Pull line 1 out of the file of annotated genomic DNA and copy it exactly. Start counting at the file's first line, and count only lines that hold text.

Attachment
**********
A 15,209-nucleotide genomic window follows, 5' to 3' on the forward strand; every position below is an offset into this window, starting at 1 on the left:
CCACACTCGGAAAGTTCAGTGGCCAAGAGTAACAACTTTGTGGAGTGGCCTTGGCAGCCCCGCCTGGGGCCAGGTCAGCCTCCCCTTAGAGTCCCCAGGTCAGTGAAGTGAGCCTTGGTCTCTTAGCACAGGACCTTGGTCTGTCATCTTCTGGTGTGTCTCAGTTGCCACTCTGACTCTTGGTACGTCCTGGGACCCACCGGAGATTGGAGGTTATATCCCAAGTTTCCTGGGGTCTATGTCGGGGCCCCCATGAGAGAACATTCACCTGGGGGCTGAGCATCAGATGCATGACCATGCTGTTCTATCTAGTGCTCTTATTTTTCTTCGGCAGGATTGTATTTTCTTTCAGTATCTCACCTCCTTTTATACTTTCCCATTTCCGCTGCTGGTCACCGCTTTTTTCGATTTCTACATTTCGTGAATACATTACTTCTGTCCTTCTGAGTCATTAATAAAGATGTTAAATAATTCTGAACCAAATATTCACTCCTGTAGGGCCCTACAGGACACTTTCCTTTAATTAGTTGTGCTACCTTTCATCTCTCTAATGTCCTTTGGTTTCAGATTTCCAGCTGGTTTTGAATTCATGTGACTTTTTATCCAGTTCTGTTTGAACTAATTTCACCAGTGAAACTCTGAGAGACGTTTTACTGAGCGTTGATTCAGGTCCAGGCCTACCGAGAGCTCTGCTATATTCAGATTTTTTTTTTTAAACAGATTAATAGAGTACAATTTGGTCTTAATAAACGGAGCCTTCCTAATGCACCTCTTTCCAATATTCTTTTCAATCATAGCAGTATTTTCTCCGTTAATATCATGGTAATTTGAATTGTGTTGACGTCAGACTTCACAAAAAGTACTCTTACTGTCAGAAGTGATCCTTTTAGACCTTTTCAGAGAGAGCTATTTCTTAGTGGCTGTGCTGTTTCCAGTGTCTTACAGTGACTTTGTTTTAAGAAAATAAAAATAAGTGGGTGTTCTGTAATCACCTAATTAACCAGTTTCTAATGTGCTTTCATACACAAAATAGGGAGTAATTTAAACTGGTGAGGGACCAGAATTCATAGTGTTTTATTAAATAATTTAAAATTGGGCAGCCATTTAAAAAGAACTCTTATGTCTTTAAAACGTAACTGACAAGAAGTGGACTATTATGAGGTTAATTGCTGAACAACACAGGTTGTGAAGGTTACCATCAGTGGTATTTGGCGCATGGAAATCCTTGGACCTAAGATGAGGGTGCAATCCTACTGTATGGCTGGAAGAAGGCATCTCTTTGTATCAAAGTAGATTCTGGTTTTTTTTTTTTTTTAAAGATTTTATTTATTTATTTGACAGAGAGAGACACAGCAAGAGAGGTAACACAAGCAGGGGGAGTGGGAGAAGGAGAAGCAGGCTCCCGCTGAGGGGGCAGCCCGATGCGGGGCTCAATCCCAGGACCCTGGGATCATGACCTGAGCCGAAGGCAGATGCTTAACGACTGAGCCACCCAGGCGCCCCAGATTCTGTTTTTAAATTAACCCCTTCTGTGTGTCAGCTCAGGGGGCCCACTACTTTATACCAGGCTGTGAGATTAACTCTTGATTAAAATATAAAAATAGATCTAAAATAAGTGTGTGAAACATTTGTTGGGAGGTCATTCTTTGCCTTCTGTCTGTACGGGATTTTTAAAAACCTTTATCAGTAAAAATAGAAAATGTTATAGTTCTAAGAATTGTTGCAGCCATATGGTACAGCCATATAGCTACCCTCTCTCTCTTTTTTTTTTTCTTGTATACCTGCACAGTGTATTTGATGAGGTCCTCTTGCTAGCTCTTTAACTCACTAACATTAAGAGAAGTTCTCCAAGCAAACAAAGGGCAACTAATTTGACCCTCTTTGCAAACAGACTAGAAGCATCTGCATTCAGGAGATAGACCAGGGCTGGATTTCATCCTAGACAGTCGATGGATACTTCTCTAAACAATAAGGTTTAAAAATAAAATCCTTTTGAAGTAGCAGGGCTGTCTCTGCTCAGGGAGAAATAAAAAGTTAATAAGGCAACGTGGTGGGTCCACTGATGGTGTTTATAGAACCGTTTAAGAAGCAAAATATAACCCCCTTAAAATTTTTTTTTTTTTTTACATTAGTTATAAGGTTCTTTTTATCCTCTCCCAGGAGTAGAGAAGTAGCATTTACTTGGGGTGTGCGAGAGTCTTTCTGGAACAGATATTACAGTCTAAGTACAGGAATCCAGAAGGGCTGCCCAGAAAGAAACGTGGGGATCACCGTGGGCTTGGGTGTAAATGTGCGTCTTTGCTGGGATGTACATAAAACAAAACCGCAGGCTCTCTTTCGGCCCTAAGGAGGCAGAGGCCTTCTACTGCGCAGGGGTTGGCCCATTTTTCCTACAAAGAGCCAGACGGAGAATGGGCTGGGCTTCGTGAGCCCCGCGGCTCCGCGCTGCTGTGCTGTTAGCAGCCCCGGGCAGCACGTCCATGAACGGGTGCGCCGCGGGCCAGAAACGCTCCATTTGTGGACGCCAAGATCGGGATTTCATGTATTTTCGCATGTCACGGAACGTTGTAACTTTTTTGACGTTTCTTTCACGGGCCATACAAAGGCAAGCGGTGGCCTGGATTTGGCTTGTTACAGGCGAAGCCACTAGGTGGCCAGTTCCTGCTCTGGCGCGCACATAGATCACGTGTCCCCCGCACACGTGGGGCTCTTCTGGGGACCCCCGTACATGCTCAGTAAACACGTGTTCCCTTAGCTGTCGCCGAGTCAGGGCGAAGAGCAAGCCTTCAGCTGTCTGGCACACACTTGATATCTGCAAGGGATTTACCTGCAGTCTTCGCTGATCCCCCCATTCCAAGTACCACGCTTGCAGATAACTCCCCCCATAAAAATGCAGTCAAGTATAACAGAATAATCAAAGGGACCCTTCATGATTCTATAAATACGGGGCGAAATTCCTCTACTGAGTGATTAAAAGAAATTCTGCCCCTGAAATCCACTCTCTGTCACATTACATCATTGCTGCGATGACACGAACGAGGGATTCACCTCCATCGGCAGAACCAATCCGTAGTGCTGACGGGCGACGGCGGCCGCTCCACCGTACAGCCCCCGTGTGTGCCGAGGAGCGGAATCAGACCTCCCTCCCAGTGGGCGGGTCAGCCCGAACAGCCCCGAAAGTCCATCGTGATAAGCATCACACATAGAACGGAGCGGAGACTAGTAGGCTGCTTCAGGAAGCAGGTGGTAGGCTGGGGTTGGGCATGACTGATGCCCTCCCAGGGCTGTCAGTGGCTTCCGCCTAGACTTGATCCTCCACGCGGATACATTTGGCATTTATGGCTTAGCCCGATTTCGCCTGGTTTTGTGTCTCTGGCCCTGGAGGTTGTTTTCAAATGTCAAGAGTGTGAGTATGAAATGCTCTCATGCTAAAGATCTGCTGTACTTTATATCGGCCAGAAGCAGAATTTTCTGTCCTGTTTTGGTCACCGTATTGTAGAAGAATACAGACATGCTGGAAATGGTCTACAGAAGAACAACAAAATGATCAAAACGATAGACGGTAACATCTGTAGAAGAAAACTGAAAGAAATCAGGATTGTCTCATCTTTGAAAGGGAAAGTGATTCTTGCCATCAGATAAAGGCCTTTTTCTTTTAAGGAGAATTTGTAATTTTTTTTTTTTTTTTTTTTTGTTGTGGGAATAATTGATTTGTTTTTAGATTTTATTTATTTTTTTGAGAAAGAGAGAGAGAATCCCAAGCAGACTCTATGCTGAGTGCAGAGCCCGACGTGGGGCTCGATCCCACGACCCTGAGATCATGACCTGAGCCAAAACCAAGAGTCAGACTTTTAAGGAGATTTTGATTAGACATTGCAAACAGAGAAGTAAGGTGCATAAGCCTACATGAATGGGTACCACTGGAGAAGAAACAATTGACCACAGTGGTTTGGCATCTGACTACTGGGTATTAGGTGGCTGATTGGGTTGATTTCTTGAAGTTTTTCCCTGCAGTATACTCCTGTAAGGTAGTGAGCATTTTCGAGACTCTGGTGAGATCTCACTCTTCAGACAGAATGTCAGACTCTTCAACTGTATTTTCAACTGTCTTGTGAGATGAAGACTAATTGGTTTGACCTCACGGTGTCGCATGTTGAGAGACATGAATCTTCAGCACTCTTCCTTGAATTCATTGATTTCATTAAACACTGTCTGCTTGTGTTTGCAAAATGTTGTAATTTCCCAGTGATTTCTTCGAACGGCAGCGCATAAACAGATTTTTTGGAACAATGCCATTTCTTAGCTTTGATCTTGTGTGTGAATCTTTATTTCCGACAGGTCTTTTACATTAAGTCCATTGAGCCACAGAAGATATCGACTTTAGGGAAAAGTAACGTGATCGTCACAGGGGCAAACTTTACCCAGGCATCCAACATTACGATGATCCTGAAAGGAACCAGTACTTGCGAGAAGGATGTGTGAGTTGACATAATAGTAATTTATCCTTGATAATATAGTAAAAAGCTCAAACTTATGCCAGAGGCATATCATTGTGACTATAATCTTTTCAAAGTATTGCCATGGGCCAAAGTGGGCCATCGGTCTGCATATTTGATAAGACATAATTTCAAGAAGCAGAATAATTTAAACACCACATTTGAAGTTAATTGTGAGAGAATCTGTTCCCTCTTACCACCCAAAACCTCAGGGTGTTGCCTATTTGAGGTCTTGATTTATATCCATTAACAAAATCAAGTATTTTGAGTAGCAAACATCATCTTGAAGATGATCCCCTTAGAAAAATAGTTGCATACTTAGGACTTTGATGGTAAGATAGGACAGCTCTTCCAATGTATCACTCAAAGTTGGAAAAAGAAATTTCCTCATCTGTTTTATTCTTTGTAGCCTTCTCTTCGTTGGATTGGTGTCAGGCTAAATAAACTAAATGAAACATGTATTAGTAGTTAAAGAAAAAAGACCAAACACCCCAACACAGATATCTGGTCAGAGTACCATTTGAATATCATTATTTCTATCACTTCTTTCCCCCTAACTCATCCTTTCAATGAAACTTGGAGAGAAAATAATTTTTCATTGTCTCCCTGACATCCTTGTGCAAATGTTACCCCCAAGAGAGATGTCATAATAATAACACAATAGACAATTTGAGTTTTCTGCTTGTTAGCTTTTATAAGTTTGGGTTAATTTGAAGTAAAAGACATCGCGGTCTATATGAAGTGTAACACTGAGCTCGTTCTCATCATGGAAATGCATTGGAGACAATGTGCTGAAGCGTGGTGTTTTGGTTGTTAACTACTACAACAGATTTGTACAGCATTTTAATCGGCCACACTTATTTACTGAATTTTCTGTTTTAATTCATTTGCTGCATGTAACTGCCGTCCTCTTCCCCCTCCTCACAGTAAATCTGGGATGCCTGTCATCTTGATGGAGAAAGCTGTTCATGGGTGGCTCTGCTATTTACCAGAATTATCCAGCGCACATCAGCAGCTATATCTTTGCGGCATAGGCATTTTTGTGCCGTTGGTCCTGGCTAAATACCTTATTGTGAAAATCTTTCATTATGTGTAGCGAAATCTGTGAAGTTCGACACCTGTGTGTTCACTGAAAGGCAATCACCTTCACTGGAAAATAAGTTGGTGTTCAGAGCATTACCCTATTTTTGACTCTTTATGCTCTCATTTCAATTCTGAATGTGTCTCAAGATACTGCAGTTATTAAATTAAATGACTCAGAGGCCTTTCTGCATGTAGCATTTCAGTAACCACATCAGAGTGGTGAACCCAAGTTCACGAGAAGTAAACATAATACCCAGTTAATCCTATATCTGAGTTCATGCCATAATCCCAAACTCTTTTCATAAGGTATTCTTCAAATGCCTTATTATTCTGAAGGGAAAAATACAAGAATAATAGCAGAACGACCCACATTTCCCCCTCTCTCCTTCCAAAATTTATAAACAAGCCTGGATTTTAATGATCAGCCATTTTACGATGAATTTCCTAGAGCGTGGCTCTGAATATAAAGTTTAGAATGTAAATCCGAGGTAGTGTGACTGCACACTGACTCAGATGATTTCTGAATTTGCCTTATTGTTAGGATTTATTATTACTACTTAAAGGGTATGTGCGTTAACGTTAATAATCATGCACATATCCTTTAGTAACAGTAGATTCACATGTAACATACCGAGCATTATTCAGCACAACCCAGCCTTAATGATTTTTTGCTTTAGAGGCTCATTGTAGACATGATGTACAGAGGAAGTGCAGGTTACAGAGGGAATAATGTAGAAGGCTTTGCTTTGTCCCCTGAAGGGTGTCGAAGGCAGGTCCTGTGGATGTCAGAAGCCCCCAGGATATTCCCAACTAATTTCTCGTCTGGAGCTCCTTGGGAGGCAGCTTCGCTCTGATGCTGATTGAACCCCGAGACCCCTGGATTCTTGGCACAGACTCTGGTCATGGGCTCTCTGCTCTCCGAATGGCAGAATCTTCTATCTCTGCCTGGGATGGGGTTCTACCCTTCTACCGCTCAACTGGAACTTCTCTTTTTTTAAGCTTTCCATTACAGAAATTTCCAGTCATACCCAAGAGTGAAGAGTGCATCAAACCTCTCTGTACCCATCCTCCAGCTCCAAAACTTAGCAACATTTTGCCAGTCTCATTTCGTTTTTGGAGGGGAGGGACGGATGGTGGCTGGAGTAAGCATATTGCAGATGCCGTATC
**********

A 15,209-nucleotide genomic window follows, 5' to 3' on the forward strand; every position below is an offset into this window, starting at 1 on the left: